29 July, 2008

Don't forget to look around!

I have rearranged things somewhat, with a purpose. I'd like to rearrange things more, but I haven't the inclination to rewrite Blogger's code. They really should offer more templates and flexibility than they currently do.

1. I have a hard time writing entries to the weblog. The result is that I often fail to mention explicitly the many insightful posts that I find on other weblogs. Part of the reason is the compulsion I feel that if I am to dedicate an entire weblog entry then I must add some comments of value, rather than merely list links.

To my rescue comes Google Reader with its ability to share items from an RSS feed. I have done so with many such posts and now you can find them near the top of the right-hand column, organized into various topics.

A lot of references take you to Siris, written by a philosophy professor who makes me wish I could sit in his classes.

On the other hand, you won't notice many references to Sententiae, which might seem strange since I leave comments there much more often than on any other weblog. I have to find a way to link to Clemens' weblog more often, but I have as a rule tried to stay out of news or controversy on this weblog unless they deal with the Catholic faith. Looking at what I have linked, however, things seem a little one-sided (sigh) so perhaps I should loosen up a bit.

2. In the same way, you will find a list of weblogs that I read regularly, in which both Siris and Sententiae are featured. A number of other weblogs are also featured, but many of them have, sadly, gone silent. In illo tempore was one of my favorites, linking frequently to lovely images, reflections, and other treasures of traditional Catholicism. Elliot at Claw of the Conciliator has greatly reduced his output.

(I mention this not as a complaint, but as a sigh, and in case they stop by to let them know that I miss their writings.)

3. It would be interesting to figure out why I have stopped reading some excellent weblogs that persist, such as Lee's A Thinking Reed and Steven Riddle's Flos Carmeli. Perhaps, like old friends, weblogs necessarily part ways. There is only so much time, and we make our decisions, for good or ill. I should mention that Flos Carmeli, along with James Hannam's History, Science, and Religion (to which I do link), were the two weblogs that sparked my interest in a weblog.

4. For what it's worth, I still read Millinerd, and I'd like to share a lot of what he writes, but his weblog's RSS feed mysteriously doesn't work with Google Reader. Mr. Milliner has however begun writing for First Things on occasion, and his most recent column was, as usual, splendid.

5. I recently introduced a tongue-in-cheek poll on a news item I found amusing. In case you've missed it, it's at the top of the right-hand column.


Brandon said...

Well, thank you very much. I imagine I'm more interesting in blog form, though; I often work myself into incoherence when speaking.

jack perry said...

I often work myself into incoherence when speaking.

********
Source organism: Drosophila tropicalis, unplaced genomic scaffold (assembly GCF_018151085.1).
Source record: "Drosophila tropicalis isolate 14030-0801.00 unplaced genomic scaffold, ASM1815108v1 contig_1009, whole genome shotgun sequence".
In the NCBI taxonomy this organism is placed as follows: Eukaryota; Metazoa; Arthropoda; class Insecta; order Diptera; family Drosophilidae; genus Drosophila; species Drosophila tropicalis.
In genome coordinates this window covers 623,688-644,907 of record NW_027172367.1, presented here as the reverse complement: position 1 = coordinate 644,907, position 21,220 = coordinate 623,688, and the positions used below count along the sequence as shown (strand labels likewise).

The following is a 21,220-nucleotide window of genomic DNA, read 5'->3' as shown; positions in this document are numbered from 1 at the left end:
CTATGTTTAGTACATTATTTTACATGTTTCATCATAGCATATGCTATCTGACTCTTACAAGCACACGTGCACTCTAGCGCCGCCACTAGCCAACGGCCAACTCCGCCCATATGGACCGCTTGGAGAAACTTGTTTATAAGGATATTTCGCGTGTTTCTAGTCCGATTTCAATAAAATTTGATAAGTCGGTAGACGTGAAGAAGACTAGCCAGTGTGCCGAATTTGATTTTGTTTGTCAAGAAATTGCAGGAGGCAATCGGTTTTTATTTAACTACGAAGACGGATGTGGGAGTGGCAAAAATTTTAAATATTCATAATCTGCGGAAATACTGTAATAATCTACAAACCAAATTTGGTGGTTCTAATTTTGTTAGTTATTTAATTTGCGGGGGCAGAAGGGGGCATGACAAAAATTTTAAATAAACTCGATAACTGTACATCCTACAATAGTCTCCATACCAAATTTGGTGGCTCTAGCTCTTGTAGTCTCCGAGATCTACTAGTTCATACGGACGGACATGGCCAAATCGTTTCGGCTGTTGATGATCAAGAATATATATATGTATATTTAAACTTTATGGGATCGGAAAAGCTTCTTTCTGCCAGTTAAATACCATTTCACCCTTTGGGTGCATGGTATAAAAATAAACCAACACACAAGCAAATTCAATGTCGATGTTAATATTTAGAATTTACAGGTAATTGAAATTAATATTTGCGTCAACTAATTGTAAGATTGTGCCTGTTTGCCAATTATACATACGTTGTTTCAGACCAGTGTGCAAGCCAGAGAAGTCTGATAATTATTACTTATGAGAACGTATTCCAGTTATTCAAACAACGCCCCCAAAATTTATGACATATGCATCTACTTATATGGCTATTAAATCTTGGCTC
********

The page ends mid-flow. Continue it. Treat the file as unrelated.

I hold this in common with you. In fact, many mathematicians do. Geez, I even drafted a paper that was rejected not because the result was incorrect but because the referee found it incoherent. He couldn't get from there to determining whether the result was correct.

There's a reason I don't discuss my research much on the weblog… even I find it hard to express!

Elliot said...

Thanks! I'm flattered! I'm sorry for the reduced output. But I've noticed that blogs grow and wither with the seasons and with the blogger's own life. I know I'm not quite the same person who started the blog a few years ago. Part of my blogging output was driven by the fact that I felt I had something significant to say about science fiction & religion - I wanted to criticize some stereotypes and build some bridges. After awhile I'd said what I wanted to say, so that the information was out there, and also other bloggers had started covering similar territory. New projects started to seem more important.

Also, when I look back, sometimes I was the most prolific when I was the most stressed and depressed. So I'm both occupied with other things and somewhat happier these days - two partial reasons.

I should mention that reading your insights was one of MY inspirations in starting a blog! Thanks!

Elliot said...

PS: I agree with you and Brandon - it's often much easier for me to reason in print than in speech.

jack perry said...

I hope you're flattered; I miss your weblog.

After awhile I'd said what I wanted to say, so that the information was out there, and also other bloggers had started covering similar territory.

Maybe I don't read enough. I fancy my weblog to be rather unique. Actually, it veers into personal experience so much that I suspect it's boring to most people. :-) But I enjoy writing it and fleshing out thoughts, so I don't really care much about the rest of it.

New projects started to seem more important.

Yeah, I wasted this evening on two new entries instead of working some more on finishing The House of the Seven Gables.